More than 10,000 years ago people came to the area that is now Alabama, some living in Russell Cave. Thousands of years later Native American tribes such as the Cherokee, Chickasaw, Choctaw, and Creek resided in the area. Although many Native Americans were forced to leave Alabama in the 1800s, today some descendants of those tribes still live in the state.
Spanish explorers first arrived in the 1500s. The area was controlled at different times by England, France, then Spain again. It was finally was signed over to the United States—along with what’s now Mississippi—in the 1795 Treaty of San Lorenzo. In 1819 Alabama became a U.S. state. It would leave the Union in 1861, and rejoin after the Civil War.
In the 1950s and 60s, Alabama was at the center of the civil rights movement. Rosa Parks refused to give up her seat on a bus to a white man in Montgomery. Many protests against segregation followed, often led by Martin Luther King, Jr.
WHY’S IT CALLED THAT?
The state’s name comes from the Alabama tribe, one of the Native American groups from that area.
“Dixie” is a nickname for the southern states, especially the Confederate states, which left the Union during the Civil War. Alabama is called the Heart of Dixie because Montgomery, Alabama, was the first Confederate capital.
GEOGRAPHY AND LANDFORMS
The Highland Rim in the northwest is where you’ll find the Tennessee River valley, while the Cumberland Plateau in the northeast is named for its flat-topped plateaus. Just southeast is the Appalachian Ridge and Valley, which includes the Coosa River and iron-rich Red Mountain. The Piedmont Upland, in the central eastern part of the state, is a hilly area with Alabama’s highest peak, the 2,407-foot Cheaha Mountain. The rest of the state is called the East Gulf Coastal Plain, which contains both flatlands and hills plus the Alabama, the state’s largest river at 314 miles long.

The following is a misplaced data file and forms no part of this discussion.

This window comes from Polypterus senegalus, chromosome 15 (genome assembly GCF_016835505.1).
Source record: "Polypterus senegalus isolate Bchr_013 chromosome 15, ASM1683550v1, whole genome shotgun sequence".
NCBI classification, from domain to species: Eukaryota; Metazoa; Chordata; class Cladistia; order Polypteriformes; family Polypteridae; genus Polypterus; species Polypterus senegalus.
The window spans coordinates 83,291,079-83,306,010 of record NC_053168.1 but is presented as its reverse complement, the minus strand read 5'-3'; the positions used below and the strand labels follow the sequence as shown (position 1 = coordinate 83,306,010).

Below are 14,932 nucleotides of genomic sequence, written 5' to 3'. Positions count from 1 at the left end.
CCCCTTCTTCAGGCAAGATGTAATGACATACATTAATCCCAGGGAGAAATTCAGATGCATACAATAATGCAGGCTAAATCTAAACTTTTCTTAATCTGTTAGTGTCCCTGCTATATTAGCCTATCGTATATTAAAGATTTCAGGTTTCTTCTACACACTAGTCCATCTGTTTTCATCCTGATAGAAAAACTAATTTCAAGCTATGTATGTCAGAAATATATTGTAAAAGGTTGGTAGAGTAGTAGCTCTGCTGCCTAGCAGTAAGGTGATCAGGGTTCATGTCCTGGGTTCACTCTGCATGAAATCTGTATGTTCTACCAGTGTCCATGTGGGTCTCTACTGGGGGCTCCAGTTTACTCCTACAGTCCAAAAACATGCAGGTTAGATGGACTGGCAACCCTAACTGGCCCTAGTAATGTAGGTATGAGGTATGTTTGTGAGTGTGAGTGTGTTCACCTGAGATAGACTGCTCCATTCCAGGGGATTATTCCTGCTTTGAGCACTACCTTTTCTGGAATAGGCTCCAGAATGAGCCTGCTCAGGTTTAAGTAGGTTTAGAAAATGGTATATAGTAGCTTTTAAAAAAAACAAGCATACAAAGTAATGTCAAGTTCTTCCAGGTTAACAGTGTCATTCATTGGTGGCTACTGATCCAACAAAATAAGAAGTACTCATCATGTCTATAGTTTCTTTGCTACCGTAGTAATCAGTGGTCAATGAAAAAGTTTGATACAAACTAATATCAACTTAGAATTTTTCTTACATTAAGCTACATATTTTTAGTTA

Two of North America’s rarest species—the Perdido Key beach mouse and the Alabama beach mouse—hide out in Alabama. Coyotes, armadillos, deer, feral pigs, and American alligators also roam the land. Birds such as kites, bald eagles, and hawks dot the skies, and the Gulf Coast waterdog and the 20-inch eastern hellbender—the biggest salamander species by weight in North America—are underfoot.
Bamboo and mistletoe grow in the state as well as other parts of the country, but the carnivorous Alabama canebrake pitcher plant, the Alabama gladecress, and the Cahaba prairie-clover can only be found here. The state’s hundred-plus types of trees include pines, red cedars, magnolias, and live oaks, which are often draped with long, gray Spanish moss.
About 70 percent of Alabama is covered in forests, so it’s no wonder the state is known for its timber. Alabama’s vast forests would cover Rhode Island, Delaware, Massachusetts, New Jersey, and Connecticut!
Alabama is also rich in limestone, coal, and iron ore, which are the three raw materials needed to make steel. In fact Alabama is home to three of the nation’s top pipe-making companies.
—Famous Alabamans include country singer Hank Williams, educator Booker T. Washington, inventor George Washington Carver, jazz singer Nat “King” Cole, and author Harper Lee.
—Visit Ivy Green, the birthplace of Helen Keller, and touch the pump where the activist, who was born deaf and blind, first learned the word “water.”
—Tour the White House of the Confederacy in Montgomery, where the Confederate president Jefferson Davis lived for a period of time during the Civil War.
—NASA’s Marshall Space Flight Center is in Huntsville. Tour the nearby U.S. Space and Rocket Center, the world’s largest spaceflight museum—and home to Space Camp.